The stage show – projections and lighting weren’t very interesting if you didn’t already know the story and the designs seemed amateurish to the point of looking like dated technology. You can directly see an example of this on their promo video:
I was hoping that LaBrie would tell the audience to sit down. It certainly would have saved us from witnessing a few fights, but he didn’t even address the audience beyond a rushed “Hello, New York!” and maybe 1 more sentence in the entire first half of the show. It all seemed like they wanted to play the entire thing and get out of there as soon as possible. Or maybe they were playing to a click track and had to keep going to remain synced up with the video.
Between the rude, standing, fist pumping fans and the speak-singing lineup of songs that all sounded much the same we ended up leaving at the intermission.
I applaud John Petrucci’s idea of making “The Astonishing” a concept album much like “Metropolis Pt. 2: Scenes from a Memory” and “Octavarium”, but the key component that made those albums good for me (even Queensrÿche’s Operation Mindcrime) – dynamic range and guitar-driven music composition – is missing from “The Astonishing”. This directly affects and relates to the energy and engagement of the live show. The live show itself engages in the same degree as the album (at least the first half that I saw) seems impersonal and overly pre-prepared with very little audience interaction or improvisation such that you may as well just play the album.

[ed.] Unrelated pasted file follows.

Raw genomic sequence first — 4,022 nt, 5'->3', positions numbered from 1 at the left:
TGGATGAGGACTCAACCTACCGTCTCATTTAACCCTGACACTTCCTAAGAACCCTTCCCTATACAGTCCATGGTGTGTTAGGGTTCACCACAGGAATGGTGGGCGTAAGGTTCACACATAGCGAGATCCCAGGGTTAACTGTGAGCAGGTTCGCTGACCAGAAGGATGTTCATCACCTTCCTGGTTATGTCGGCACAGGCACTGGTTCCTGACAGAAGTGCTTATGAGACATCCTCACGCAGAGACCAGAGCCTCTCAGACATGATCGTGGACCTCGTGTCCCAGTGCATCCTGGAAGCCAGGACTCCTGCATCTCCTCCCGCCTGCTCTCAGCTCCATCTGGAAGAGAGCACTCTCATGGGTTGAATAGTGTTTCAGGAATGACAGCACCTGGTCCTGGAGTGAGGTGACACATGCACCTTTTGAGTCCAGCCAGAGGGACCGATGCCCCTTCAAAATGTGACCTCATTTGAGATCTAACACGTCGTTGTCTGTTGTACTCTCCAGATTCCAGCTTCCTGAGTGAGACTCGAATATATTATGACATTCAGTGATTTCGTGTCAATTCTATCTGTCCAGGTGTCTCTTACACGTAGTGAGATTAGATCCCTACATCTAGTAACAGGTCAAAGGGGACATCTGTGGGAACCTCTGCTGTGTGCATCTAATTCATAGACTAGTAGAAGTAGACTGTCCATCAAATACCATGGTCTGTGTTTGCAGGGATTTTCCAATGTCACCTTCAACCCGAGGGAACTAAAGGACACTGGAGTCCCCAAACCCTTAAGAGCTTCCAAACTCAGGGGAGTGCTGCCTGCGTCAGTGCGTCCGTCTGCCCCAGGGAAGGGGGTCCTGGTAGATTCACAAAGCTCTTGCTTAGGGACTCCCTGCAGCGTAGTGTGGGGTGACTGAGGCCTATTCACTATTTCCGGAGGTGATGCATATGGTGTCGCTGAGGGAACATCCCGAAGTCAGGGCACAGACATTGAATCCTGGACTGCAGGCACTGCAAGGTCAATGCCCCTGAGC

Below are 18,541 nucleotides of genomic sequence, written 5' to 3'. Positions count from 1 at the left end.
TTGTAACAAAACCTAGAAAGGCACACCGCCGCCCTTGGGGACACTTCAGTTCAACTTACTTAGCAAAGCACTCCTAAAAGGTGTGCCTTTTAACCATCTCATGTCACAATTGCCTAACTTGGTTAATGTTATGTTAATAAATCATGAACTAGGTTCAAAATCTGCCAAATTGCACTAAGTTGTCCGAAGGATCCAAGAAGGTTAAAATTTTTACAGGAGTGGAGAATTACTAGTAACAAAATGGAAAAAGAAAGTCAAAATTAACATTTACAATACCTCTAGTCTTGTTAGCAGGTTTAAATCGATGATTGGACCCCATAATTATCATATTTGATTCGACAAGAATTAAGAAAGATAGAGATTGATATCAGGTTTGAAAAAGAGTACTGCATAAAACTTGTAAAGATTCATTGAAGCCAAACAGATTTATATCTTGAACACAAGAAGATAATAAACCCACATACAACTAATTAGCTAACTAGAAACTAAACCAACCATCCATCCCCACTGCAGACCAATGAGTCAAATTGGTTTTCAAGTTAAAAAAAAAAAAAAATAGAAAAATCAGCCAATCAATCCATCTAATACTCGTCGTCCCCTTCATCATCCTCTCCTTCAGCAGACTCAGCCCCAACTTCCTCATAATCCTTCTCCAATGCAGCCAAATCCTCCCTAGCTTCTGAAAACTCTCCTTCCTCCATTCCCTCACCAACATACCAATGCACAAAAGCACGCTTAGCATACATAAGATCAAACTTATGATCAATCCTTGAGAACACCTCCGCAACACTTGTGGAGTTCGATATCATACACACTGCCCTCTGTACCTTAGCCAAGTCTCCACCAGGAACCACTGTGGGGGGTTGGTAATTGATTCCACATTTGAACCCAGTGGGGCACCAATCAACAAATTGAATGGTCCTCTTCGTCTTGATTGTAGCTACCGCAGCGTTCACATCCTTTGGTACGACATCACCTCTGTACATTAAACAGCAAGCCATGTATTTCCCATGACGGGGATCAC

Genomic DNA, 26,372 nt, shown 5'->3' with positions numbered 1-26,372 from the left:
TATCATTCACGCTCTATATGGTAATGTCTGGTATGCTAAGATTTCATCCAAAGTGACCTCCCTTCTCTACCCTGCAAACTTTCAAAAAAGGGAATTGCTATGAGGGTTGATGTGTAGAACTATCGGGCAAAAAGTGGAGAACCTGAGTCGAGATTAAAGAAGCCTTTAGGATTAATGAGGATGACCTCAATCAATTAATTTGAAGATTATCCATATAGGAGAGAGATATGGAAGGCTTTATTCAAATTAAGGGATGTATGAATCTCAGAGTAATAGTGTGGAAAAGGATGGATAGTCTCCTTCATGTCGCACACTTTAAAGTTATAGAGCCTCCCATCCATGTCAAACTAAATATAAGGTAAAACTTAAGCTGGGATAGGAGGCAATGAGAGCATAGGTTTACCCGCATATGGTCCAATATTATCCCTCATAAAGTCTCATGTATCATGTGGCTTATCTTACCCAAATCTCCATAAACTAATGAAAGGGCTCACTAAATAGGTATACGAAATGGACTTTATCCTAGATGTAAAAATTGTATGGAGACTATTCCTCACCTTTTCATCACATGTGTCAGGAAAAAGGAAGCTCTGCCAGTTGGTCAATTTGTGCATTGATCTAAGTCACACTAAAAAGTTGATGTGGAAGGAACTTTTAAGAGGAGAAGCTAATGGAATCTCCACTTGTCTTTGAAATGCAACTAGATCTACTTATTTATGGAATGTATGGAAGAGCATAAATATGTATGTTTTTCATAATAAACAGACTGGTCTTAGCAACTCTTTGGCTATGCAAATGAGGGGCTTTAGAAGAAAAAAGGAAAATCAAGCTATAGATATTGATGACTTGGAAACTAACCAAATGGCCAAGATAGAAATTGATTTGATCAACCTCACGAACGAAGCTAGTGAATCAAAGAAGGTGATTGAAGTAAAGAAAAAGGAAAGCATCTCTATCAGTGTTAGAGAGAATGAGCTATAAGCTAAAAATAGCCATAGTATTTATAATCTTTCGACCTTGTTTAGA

I wish that they had skipped spending on the projections and animations and had just paid for multiple singers instead. For me that might have been enough to make this show (and album) feel personal, special, and engaging.
I feel like the album and the tour are both equally polarizing to their fans and there will be many who love this show. Here’s the real deal:
TL;DR if you like their new album you’ll like the live show and highly disagree about me leaving at intermission and that’s totally OK. If that’s you, then you should see the show. As always all members of Dream Theater are at the top of their game from a technical perspective.
However, this album and tour is probably not the best jumping off point for new fans of the band. I would heavily advise against bringing new people who are unfamiliar with “The Astonishing” to this particular tour.
If you don’t care for their new album and hope for the days of “Train of Thought”, “Score”, “Octavarium”, and “Metropolis Pt. 2: Scenes from a Memory” you won’t like “The Astonishing” Live and you should probably sit this tour out. DT is fabulous and I’m sure their next album will offer something for everyone as usual. I wish they had done what Steven Wilson did on his current tour and used the first half of the show to do new epic material and leave the second half as more of a mix precisely because this album is polarizing and a bit different from what they have done in the past.